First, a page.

Various Types

Alternative investments are many and varied. They include but not limited to the following:

  • Real Estate

Investing in real estate can take many forms. The simplest are rental properties and real estate investment trusts and property funds. Additionally, real estate partnerships exist where two or more investors combine their resources to work toward developing properties or projects. That way, they spread risk, distribute duties among themselves, improve the potential outcomes and share proceeds from the investment in an equitable manner. It includes crowdfunding, agreements between friends (in writing), limited liability partnerships and companies and joint venture agreements. These sorts of partnerships can be a good source of passive income for investors.

  • Derivatives

A derivative is a contract between two (but could be more) parties whose value is derived from an underlying asset. These underlying assets could be financial assets like stocks and bonds, their indices (eg. the Ghana Stock Exchange’s Composite Index), interest rates or currency exchange rates. The idea behind the use of derivatives is to reduce risk and make future cash flows more predictable. Companies can, therefore, reinvest more into their businesses. Most derivatives are traded over-the-counter, with parties and counterparties fashioning out the form they desire to trade in. A small portion, however, is traded on specialized exchanges like the CME Group, the Korea Exchange and Eurex.

Derivatives come in four broad forms:

  1. Forwards- contracts that obligate the buyers to purchase an asset at a pre-agreed price on a specified future date. The terms and underlying asset are customized as are suitable for the contracting parties.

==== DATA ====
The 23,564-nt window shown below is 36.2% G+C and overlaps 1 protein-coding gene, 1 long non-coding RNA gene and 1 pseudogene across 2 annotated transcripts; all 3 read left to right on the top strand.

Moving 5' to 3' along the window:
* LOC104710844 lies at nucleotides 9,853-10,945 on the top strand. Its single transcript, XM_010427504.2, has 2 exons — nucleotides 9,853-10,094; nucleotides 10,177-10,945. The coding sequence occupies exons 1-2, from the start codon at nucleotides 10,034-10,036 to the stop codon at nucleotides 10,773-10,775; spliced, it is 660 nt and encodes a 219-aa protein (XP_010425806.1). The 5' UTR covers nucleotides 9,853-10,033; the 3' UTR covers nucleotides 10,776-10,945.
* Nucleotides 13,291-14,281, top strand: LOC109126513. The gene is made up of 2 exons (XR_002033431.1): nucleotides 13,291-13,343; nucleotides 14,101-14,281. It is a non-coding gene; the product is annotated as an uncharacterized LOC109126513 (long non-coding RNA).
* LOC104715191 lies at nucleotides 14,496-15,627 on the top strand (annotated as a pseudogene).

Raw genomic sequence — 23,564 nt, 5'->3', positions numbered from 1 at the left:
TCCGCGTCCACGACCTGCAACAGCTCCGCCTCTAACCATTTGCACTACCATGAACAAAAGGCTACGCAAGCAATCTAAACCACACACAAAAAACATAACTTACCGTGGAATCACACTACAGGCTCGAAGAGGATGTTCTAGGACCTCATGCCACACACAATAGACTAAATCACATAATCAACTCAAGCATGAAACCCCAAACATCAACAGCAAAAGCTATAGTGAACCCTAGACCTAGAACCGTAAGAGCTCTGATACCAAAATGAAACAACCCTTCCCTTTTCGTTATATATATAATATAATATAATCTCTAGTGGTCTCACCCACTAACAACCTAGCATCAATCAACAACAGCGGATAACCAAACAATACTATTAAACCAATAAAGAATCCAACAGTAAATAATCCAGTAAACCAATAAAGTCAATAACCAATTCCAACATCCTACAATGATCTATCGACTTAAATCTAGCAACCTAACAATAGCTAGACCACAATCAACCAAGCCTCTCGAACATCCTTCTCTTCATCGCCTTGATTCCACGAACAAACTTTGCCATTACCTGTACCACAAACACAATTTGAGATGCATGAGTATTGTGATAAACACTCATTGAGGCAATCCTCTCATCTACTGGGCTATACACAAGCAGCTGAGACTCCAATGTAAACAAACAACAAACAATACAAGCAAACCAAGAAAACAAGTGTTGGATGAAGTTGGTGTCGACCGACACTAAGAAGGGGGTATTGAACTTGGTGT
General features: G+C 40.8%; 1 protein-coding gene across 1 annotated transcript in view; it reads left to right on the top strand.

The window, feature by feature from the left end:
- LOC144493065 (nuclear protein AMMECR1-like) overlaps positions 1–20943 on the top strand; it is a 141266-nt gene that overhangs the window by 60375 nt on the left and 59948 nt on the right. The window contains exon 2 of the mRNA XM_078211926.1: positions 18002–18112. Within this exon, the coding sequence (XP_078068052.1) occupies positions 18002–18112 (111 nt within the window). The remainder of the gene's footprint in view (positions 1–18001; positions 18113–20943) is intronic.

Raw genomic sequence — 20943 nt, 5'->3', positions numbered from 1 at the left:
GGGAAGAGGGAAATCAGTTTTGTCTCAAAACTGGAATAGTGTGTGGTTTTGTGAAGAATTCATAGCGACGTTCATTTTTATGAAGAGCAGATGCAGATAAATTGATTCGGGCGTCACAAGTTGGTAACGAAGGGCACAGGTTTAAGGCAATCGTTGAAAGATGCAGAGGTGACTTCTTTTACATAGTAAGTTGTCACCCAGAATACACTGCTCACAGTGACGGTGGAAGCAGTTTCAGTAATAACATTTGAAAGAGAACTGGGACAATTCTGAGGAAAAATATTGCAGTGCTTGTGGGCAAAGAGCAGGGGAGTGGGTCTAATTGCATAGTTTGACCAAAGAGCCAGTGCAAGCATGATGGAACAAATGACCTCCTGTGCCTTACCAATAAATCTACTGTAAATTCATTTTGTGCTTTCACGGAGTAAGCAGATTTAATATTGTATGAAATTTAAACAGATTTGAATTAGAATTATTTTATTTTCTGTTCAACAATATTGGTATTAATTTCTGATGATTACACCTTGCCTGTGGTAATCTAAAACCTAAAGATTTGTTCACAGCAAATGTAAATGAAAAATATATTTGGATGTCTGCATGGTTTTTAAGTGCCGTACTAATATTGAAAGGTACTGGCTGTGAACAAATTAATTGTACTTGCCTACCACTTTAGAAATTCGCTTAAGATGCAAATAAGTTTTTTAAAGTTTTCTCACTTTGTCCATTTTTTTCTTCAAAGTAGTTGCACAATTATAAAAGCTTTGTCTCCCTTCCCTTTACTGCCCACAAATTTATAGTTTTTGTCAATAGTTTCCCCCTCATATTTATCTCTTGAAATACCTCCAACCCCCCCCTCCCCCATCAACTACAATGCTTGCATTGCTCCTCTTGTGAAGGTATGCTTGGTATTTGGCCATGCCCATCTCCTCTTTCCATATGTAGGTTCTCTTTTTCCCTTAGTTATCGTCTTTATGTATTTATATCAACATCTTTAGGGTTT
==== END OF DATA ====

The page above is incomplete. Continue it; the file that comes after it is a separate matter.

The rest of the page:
2. Futures- contracts that are very much like forwards but are standardized and traded on exchanges.
  3. Swaps- Derivative contracts that offer the exchange of cash flows between contracting parties. It usually involves the exchange of a fixed cash flow for a floating cash flow. Swaps can be based on interest rates, commodities or currency exchange rates.
  4. Options- contracts that give the buyer the right, but not the obligation, to purchase or sell the underlying asset at an agreed price on a date in the future. The buyer can exercise this right on the date agreed (maturity date) or before the date, depending on whether the contract is a European option or an American option.

Another type of option contract is a swaption. It is an option contract which gives the buyer the option (but not the obligation) to enter into a special swap agreement with a counterparty on a specified future date.

  • Private Equity and Venture Capital

Private equity is simply equity capital that is invested in a company that is not a public limited liability company. Usually, private equity investors pool resources to form a fund, a private equity fund, that invests in private companies. These companies may be distressed but have growth potential. Private equity is usually employed to take over ownership or controlling interests (more than 50% of share capital). The fund would usually have a plan to exist ownership of the company by selling the acquired shares. Proceeds of the sale are then distributed to the owners of the fund.

Venture capital is very much like private equity. However, target companies are usually startups with no track record or very young companies, have rapid growth potential and a need for mentoring. Venture capital invests in a minority stake (less than 50% ownership) with an exit plan to sell the shares they acquire and distribute proceeds to its owners.

  • Hedge Funds

A hedge fund is a pooled investment fund that widely uses complex trading, portfolio construction and risk management techniques to improve its returns through short selling, leverage and derivatives trading. The funds aim at generating high returns and are constructed to take advantage of certain identifiable opportunities in the market. Withdrawals may also be restricted and permitted only at certain intervals (quarterly, semiannually, annually or even bi-annually or biennially).